Manning Up Underwater Transport

Lockheed Martin developing underwater submersible vehicle for US Navy SEALS

 

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A Lockheed Martin-led team that includes Submergence Group, a leader in the design and development of manned submersibles, is developing a Dry Combat Submersible prototype vehicle to transport Navy SEALs directly to
underwater mission areas.

It’s back to the future for Lockheed Martin’s Palm Beach facility.

In the late 1950’s, John Perry founded Perry Submarine Builders, a company that would ultimately become part of Lockheed Martin.  Perry’s company designed and built the world’s first submarine that allowed divers to exit and enter while submerged.  The company became the leader in developing and building of manned submersibles.

Since the late 1980s, the facility has focused primarily on unmanned underwater systems, but with the recent contract award by the U.S. Special Operations Command (USSOCOM), the Palm Beach team is returning to its roots.

Last month, USSOCOM awarded a Lockheed Martin-led team that includes Submergence Group LLC, a leader in the design and development of manned submersibles, Northrop Grumman Undersea Systems and Huntington Ingalls Newport News Shipbuilding one of four preliminary design contracts to perform conceptual development of a Dry Combat Submersible (DCS) prototype vehicle. The DCS will transport Navy SEALs directly to their underwater mission areas, reducing swim time to enable them to be better prepared for their mission.

“Our experience in developing and delivering advanced undersea technology and manned submersibles allows us to rapidly provide USSOCOM with a conceptual design of an affordable, low-risk and mission ready DCS prototype.” said Richard Holmberg, Lockheed Martin’s vice president for mission and unmanned systems.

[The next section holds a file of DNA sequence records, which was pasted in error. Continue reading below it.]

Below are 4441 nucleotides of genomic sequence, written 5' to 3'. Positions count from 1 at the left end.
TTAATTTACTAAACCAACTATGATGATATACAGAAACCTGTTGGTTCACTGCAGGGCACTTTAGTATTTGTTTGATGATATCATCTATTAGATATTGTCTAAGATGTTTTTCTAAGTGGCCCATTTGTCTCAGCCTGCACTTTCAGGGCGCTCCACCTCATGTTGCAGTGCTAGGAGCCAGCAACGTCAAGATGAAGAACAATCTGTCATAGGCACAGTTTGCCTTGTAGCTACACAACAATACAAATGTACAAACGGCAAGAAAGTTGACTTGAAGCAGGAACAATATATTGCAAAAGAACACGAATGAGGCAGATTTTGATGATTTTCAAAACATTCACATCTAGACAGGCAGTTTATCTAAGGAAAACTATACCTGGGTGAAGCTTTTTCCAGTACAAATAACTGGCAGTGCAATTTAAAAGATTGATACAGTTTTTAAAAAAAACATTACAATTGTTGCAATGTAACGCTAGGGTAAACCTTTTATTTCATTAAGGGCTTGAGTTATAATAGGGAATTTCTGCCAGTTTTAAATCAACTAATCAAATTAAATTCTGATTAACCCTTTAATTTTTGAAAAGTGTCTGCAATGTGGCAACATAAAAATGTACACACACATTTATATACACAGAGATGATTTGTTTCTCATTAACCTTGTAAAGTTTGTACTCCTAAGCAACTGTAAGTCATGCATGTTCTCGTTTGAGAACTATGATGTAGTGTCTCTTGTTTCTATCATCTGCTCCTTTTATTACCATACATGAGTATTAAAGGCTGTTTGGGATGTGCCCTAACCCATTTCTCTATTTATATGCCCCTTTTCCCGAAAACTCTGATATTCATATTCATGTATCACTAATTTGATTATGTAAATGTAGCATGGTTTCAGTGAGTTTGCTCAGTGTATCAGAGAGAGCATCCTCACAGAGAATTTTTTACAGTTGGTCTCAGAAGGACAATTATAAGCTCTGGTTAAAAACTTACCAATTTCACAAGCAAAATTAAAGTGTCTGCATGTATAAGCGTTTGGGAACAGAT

Lockheed Martin has more than 40 years of experience developing and delivering advanced undersea systems and full ocean depth technologies. The Palm Beach organization has designed, constructed and delivered 28 manned submersible vehicles, more than 150 remotely operated vehicle systems capable of operations down to 20,000 feet and more than 130 dive systems and underwater manned habitats.

Additionally, Lockheed Martin has proven legacies in autonomous underwater vehicle integration and development with the Remote Multi-Mission Vehicle, which serves as a crucial component of the Littoral Combat Ship’s mine countermeasures mission package. The Marlin Autonomous Underwater Vehicle will soon perform offshore platform inspections for the oil and gas industry.

The team is leveraging its experience in developing undersea technology and integrating advanced systems for submarines, manned submersibles and unmanned underwater vehicles to develop the DCS.

Posted May 22, 2012